The mechanisms for visible light inactivation is based on endogenous photosensitizers present in bacterial cells, which absorb photons of a certain wavelength converting the photosensitizers into an excited state. Those can interact with ambient oxygen to form reactive oxygen species (ROS) (Hamblin and Abrahamse, 2020), which cause damage to several intracellular targets (Dai et al., 2013; Adair and Drum, 2016; Kim and Yuk, 2017; Djouiai et al., 2018; Chu et al., 2019; Hyun and Lee, 2020). The violet wavelength of 405 nm was proven to be especially effective (Maclean et al., 2008; Endarko et al., 2012) tracing back to endogenous porphyrins, which are recognized as responsible photosensitizers (Ashkenazi et al., 2003; Hamblin et al., 2005; Lipovsky et al., 2009). The blue wavelength of 450 nm also has a considerable inactivation impact, albeit weaker than for 405 nm (Hessling et al., 2017; Plavskii et al., 2018; Tomb et al., 2018) but may be preferable for clinical applications due to higher tissue penetration depth and lower absorption by blood. For 450 nm flavins are considered as responsible photosensitizer (Cieplik et al., 2014; Plavskii et al., 2018; Hoenes et al., 2019).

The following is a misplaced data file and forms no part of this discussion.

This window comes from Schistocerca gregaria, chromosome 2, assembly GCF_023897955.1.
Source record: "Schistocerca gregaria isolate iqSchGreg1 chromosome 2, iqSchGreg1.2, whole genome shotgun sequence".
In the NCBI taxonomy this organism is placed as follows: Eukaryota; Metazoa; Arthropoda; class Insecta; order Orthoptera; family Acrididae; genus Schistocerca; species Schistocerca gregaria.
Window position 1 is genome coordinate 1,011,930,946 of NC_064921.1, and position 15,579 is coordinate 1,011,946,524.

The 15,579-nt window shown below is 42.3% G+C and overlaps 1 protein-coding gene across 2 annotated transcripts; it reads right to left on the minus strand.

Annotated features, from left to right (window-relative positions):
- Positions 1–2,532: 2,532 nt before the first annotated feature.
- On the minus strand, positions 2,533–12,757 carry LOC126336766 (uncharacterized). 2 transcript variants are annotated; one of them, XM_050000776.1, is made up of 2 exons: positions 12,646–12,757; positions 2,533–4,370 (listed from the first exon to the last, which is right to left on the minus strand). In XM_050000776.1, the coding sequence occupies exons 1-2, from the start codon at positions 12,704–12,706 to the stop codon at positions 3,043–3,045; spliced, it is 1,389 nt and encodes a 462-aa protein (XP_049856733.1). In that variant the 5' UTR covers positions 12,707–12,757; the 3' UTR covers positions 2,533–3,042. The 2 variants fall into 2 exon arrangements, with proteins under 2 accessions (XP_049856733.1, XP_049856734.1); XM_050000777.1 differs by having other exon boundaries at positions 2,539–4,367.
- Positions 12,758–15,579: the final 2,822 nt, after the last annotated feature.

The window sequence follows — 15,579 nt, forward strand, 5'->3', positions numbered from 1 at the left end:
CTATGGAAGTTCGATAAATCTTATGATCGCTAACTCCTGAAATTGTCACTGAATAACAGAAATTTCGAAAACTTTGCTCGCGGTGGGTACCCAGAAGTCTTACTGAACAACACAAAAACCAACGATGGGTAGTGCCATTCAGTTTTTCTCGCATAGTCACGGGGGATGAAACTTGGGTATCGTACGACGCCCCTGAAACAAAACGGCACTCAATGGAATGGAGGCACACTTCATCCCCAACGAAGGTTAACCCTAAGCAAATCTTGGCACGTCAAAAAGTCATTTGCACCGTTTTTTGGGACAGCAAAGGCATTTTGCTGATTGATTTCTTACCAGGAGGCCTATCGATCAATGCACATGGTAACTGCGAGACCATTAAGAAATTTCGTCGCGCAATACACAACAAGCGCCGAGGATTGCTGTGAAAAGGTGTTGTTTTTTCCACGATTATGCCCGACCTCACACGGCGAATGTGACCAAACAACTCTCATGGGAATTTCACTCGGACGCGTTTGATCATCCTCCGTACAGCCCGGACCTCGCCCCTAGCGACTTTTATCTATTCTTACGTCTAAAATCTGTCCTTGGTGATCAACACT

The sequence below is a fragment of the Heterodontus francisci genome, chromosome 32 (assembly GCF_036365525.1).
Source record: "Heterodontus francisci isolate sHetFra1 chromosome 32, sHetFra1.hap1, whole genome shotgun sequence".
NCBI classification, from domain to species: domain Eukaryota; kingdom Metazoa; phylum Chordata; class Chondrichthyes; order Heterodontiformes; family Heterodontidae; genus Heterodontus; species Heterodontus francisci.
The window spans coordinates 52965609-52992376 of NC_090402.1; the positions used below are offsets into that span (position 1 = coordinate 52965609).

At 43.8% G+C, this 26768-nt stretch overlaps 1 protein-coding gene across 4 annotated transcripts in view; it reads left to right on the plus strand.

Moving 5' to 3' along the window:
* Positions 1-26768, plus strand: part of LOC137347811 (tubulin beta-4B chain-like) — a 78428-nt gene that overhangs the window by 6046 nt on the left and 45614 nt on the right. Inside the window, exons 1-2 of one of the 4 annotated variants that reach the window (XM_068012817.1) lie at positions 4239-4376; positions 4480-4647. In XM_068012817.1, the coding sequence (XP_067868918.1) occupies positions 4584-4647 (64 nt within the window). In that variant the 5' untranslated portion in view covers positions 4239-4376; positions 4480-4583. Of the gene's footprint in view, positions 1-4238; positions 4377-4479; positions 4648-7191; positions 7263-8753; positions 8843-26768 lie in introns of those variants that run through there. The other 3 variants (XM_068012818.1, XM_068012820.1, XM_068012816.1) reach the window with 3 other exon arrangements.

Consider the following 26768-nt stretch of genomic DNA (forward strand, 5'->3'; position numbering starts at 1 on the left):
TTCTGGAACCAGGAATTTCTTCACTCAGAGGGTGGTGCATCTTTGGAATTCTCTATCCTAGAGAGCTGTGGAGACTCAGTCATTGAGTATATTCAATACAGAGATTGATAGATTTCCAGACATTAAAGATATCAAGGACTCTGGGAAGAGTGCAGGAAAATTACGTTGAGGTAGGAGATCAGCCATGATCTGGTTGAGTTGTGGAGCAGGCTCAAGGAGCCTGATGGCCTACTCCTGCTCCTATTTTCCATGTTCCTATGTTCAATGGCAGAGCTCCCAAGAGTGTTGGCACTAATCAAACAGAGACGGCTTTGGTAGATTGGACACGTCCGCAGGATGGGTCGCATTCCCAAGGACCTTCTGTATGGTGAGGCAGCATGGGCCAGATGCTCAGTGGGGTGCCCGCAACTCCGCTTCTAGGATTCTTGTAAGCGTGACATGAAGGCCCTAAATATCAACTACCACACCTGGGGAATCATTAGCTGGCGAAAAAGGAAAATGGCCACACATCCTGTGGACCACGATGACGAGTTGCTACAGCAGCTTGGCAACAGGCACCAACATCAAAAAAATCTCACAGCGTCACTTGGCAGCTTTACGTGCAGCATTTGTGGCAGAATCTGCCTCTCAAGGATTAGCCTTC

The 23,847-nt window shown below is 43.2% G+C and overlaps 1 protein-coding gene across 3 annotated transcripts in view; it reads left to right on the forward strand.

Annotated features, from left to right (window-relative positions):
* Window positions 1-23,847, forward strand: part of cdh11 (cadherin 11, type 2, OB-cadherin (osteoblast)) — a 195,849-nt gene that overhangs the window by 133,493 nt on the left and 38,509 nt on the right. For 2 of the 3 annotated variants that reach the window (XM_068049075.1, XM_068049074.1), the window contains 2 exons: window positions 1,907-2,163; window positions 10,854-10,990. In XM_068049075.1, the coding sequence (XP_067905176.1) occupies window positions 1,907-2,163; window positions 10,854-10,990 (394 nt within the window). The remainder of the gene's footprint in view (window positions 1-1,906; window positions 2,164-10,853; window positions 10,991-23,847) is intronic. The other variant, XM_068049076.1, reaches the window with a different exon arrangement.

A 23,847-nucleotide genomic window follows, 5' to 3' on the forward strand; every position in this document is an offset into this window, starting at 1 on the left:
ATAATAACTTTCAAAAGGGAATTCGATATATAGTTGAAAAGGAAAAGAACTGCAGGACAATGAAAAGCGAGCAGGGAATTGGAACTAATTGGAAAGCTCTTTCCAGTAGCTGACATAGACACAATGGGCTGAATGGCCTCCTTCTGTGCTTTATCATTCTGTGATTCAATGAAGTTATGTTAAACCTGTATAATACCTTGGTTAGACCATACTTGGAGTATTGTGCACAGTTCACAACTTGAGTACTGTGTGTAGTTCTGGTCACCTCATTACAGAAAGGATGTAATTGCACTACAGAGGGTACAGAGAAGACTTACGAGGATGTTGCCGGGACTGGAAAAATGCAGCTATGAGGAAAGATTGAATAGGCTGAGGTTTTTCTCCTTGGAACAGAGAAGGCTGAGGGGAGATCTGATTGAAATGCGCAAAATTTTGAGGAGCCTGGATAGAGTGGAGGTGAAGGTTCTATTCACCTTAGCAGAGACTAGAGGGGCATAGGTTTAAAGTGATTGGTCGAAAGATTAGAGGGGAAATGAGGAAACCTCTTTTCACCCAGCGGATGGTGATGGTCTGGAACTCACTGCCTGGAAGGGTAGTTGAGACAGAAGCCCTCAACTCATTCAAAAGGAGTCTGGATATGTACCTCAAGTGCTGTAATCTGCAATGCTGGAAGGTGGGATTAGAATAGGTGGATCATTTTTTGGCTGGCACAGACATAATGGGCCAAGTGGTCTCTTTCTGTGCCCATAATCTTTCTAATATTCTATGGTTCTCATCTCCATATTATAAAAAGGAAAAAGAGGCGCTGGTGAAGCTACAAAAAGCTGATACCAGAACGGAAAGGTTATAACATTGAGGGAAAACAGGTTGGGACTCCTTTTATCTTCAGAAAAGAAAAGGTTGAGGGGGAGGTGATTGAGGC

It has been noticed that differences exist in the way, in which microbial genera react to the exposure to visible light of the same wavelength (Hessling et al., 2017; Tomb et al., 2018). However, the underlying causes are not totally resolved. Varying compositions and concentrations of endogenous photosensitizers might play a role, as those are the responsible mediators between light and bacterial damage. Due to differing investigation methods, the comparison of test results for different strains is problematic. It is hard to determine if variables arise from biological factors or the different treatment and environmental properties. Parameters like pH of the culture medium (Kjeldstad et al., 1984), specific culture conditions and growth phase (Keshishyan et al., 2015; Abana et al., 2017; Biener et al., 2017; Fyrestam et al., 2017) as well as pH, salt concentration and temperature during irradiation (Ghate et al., 2015; Keshishyan et al., 2015; McKenzie et al., 2016), have been demonstrated to influence bacterial inactivation. Barneck et al. (2016) found that the irradiation effect is dose-dependent and that different irradiation intensities did not play a role concerning the inactivation result at a specific dose, independent of the irradiation time. Nevertheless, this was only a single study, so it might be risky to rely on the dose-dependency when comparability is desired.